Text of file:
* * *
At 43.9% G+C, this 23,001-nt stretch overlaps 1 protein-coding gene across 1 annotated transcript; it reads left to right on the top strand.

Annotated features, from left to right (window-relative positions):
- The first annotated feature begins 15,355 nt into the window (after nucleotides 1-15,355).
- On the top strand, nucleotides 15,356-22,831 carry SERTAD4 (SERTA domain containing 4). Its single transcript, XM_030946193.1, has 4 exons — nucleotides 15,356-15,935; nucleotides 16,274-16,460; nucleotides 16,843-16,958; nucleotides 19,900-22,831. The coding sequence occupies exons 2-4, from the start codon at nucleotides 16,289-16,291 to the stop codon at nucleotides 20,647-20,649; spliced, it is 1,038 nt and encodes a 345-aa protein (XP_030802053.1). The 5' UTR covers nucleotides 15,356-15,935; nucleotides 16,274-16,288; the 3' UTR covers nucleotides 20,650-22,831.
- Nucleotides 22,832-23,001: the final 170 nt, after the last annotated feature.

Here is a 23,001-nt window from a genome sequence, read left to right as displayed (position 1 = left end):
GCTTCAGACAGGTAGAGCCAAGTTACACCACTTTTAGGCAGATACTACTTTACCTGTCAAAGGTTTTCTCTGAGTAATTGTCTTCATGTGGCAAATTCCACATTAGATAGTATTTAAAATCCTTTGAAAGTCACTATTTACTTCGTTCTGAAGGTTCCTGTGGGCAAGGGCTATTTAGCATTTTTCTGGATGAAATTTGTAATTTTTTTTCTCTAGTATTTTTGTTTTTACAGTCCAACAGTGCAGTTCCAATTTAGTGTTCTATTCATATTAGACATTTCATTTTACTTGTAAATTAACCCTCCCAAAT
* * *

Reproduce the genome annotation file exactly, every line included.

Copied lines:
At 43.9% G+C, this 23,001-nt stretch overlaps 1 protein-coding gene across 1 annotated transcript; it reads left to right on the top strand.

Annotated features, from left to right (window-relative positions):
- The first annotated feature begins 15,355 nt into the window (after nucleotides 1-15,355).
- On the top strand, nucleotides 15,356-22,831 carry SERTAD4 (SERTA domain containing 4). Its single transcript, XM_030946193.1, has 4 exons — nucleotides 15,356-15,935; nucleotides 16,274-16,460; nucleotides 16,843-16,958; nucleotides 19,900-22,831. The coding sequence occupies exons 2-4, from the start codon at nucleotides 16,289-16,291 to the stop codon at nucleotides 20,647-20,649; spliced, it is 1,038 nt and encodes a 345-aa protein (XP_030802053.1). The 5' UTR covers nucleotides 15,356-15,935; nucleotides 16,274-16,288; the 3' UTR covers nucleotides 20,650-22,831.
- Nucleotides 22,832-23,001: the final 170 nt, after the last annotated feature.

Here is a 23,001-nt window from a genome sequence, read left to right as displayed (position 1 = left end):
GCTTCAGACAGGTAGAGCCAAGTTACACCACTTTTAGGCAGATACTACTTTACCTGTCAAAGGTTTTCTCTGAGTAATTGTCTTCATGTGGCAAATTCCACATTAGATAGTATTTAAAATCCTTTGAAAGTCACTATTTACTTCGTTCTGAAGGTTCCTGTGGGCAAGGGCTATTTAGCATTTTTCTGGATGAAATTTGTAATTTTTTTTCTCTAGTATTTTTGTTTTTACAGTCCAACAGTGCAGTTCCAATTTAGTGTTCTATTCATATTAGACATTTCATTTTACTTGTAAATTAACCCTCCCAAAT